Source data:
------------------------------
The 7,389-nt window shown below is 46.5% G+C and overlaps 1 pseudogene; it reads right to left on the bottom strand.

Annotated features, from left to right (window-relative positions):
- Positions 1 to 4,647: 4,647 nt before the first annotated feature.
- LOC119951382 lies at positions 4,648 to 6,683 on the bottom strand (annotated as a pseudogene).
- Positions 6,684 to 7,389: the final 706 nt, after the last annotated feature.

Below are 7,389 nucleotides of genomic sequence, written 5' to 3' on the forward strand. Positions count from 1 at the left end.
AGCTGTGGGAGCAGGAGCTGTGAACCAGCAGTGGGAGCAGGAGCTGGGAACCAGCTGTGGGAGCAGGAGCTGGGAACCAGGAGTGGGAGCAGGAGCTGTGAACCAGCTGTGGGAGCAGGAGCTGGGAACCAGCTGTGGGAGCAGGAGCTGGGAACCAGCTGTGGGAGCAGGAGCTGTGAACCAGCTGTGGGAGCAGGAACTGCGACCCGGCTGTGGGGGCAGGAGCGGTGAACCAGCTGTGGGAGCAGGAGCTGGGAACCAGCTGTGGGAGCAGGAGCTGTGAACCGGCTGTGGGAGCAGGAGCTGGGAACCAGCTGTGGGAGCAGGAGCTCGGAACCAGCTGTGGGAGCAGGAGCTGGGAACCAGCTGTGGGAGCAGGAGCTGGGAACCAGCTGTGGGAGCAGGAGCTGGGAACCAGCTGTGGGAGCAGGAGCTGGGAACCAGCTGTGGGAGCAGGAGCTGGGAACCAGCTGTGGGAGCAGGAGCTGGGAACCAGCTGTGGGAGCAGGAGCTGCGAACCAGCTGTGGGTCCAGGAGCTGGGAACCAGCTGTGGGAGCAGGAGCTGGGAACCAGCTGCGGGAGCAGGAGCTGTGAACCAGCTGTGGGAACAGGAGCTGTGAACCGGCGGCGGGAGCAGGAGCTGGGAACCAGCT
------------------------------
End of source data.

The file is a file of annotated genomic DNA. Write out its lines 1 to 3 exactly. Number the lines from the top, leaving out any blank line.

The 7,389-nt window shown below is 46.5% G+C and overlaps 1 pseudogene; it reads right to left on the bottom strand.

Annotated features, from left to right (window-relative positions):
- Positions 1 to 4,647: 4,647 nt before the first annotated feature.